Conflict is an unavoidable part of existence. Inevitably everyone experiences some form of it in work or in life. Conflict can be a drag on people and organizations, effecting both efficiency and effectiveness – or it can lead to breakthroughs and positive transformations. Conflict can most certainly be a positive, if the organization and its members have the skills to address the issues that created it. Let’s explore the constructive or destructive aspects of conflict:
- Inspires open clarification and reassessment of issues
- Encourages consideration of different alternatives
- Allows open communication and participation of both parties
- Builds cohesion of a group as they understand each others view point
- Damages morale
- Organizational performance
- Leads to harmful behavior of bullying, harassment and discrimination
- Harms cohesion of a group; instead broods polarization
It should be clear that a binary perception of conflict misses the mark. Instead, we should see conflict as an opportunity but this can only be the case if we have an organization and culture that fosters the positive resolution of conflict.
Organizational culture can be a deciding factor in whether conflict can be a positive or negative for an organization. Only if an organization creates a culture presupposes several factors, can conflicts be positively resolved. Some of the building blocks of that positive organizational culture are:
Fostering and training employees at all levels in communications fundamentals allows them to shine when it comes to positively resolving conflicts. If staff, from CEO to the most Jr staff member, have the ability to communicate their ideas with respect – outcomes can be outstandingly positive. Communication skills are a fundamental skill that drive success in life and work. Leaders who can actively listen, respectfully learn and understand are better at resolving conflicts.
Emotional intelligence is a teachable skill that allows leaders (at all levels) to be better at reading and understanding their world. Conflict especially calls emotional intelligence to bear as it is in the troughs of highly emotional charged moments that we must learn to center ourselves and focus on resolving conflict. Leaders with strong EI skills navigate conflict to resolution more effectively than others lacking this intelligence.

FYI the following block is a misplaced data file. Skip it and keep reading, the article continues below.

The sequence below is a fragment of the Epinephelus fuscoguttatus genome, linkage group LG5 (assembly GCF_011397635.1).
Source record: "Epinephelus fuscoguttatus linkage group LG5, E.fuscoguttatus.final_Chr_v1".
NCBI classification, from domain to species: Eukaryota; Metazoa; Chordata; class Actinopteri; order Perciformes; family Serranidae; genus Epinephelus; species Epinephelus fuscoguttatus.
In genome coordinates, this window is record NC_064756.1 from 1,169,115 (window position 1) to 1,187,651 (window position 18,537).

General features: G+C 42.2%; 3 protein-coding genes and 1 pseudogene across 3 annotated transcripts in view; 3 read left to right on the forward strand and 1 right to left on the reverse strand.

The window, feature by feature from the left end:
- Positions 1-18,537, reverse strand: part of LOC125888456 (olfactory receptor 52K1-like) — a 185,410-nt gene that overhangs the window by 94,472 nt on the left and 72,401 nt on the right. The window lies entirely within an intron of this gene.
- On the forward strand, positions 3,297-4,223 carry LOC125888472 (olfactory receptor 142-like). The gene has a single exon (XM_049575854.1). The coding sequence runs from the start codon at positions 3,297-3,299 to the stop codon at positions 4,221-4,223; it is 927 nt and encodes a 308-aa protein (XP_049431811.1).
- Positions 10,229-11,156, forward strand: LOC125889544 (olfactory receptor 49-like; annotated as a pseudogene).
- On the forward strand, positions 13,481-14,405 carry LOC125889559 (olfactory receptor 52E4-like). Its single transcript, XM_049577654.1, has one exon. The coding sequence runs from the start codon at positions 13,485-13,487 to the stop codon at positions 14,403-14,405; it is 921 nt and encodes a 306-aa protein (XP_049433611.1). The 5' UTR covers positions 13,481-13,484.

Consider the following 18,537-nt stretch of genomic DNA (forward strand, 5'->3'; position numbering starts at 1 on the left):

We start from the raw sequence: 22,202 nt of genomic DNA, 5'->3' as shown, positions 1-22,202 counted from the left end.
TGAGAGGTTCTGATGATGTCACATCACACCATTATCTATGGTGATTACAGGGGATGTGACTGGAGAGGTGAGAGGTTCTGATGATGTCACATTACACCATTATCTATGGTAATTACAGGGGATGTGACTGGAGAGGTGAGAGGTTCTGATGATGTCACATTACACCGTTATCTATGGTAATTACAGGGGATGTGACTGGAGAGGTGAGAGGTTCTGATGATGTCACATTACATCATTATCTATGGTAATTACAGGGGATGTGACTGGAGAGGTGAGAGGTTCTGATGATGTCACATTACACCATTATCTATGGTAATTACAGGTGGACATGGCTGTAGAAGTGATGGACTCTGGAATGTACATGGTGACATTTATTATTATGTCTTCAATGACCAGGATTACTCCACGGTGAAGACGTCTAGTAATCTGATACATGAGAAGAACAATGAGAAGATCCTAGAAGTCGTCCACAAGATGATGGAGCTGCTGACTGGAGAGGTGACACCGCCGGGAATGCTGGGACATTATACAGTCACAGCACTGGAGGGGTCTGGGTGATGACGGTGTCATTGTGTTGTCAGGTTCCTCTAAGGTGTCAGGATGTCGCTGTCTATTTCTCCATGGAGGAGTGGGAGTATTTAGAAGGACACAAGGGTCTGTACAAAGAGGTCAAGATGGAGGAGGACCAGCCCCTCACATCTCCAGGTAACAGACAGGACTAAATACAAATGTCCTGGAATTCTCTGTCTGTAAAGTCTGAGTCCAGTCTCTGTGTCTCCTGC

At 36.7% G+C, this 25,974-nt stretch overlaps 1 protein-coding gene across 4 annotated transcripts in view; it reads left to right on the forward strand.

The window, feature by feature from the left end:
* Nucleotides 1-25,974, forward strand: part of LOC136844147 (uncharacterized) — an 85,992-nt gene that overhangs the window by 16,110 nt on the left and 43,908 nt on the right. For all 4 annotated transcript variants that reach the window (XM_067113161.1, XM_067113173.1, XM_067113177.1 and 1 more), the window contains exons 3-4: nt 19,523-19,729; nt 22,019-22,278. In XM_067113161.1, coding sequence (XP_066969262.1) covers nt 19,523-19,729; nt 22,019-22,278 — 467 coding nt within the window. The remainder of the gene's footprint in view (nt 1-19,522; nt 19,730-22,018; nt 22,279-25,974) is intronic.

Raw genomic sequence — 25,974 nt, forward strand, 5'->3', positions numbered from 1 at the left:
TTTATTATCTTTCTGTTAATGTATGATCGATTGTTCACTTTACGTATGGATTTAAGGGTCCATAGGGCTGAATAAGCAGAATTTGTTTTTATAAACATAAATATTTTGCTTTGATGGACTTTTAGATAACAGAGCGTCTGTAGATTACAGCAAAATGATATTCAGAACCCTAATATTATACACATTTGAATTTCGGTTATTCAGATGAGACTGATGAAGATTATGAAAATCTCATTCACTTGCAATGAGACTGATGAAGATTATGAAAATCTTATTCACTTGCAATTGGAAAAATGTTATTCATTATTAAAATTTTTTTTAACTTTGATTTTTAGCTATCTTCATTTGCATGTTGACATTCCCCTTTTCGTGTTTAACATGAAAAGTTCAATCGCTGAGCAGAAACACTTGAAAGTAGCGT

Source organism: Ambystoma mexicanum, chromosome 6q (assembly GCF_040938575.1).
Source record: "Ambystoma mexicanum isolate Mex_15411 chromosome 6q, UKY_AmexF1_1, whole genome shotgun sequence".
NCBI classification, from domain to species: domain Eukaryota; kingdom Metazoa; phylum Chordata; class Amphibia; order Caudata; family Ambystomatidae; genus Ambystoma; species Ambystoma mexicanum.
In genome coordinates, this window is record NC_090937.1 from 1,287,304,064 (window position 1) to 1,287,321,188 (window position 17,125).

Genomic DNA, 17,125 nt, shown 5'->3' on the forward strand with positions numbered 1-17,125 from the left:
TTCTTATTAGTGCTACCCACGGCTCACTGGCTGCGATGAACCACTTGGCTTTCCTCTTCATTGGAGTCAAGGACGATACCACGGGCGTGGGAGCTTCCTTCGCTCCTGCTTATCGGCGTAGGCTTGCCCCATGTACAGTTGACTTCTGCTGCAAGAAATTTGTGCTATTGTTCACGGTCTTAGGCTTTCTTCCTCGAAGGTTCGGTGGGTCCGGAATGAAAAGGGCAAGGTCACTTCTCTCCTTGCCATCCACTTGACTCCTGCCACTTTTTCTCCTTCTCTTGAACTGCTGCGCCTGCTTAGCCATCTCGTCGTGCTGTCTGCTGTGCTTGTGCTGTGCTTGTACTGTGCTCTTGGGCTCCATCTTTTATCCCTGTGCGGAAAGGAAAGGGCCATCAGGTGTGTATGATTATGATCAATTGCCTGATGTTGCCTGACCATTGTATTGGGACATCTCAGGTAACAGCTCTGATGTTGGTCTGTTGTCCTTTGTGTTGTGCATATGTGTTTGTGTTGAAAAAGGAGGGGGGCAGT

Leadership At All Levels
Hierarchy and leadership aren’t synonymous. True leaders attempt to empower everyone within an organization to be their best. This casts aside the antiquated notion that position alone gives one an inherent importance over others in addressing conflict. When it comes conflict in the context of asymmetrical working relationships (boss/subordinate), when both parties have an ability to air grievances, explore ideas and question thinking – everyone benefits. Leaders who empower and lay the groundwork for conflict resolution produce powerful results.
Unavoidable & Desirable
Conflict should be looked at as an opportunity that is both unavoidable and desirable. This is only the case if organizations build a culture and develop the skills that lay the groundwork for its resolution. Without this, it is a recipe for discord, dysfunction, and failure. These exact undue pain in organizations team dynamics, deeply effect morale and cause economic harm. Without the fundamental skills of a positive culture that fosters & trains communication skills, emotional intelligence and leadership at all levels – organizations will see real world drains on their potential.
Fortunately, this is avoidable if we lay the groundwork in our organizations to see conflict in its true light. If we embrace the skills, conflict can be a powerful transformational tool. If you found this post useful, join our monthly newsletter for tips like this in your inbox. What are your experiences with conflict in your organization? Please do a comment or question below.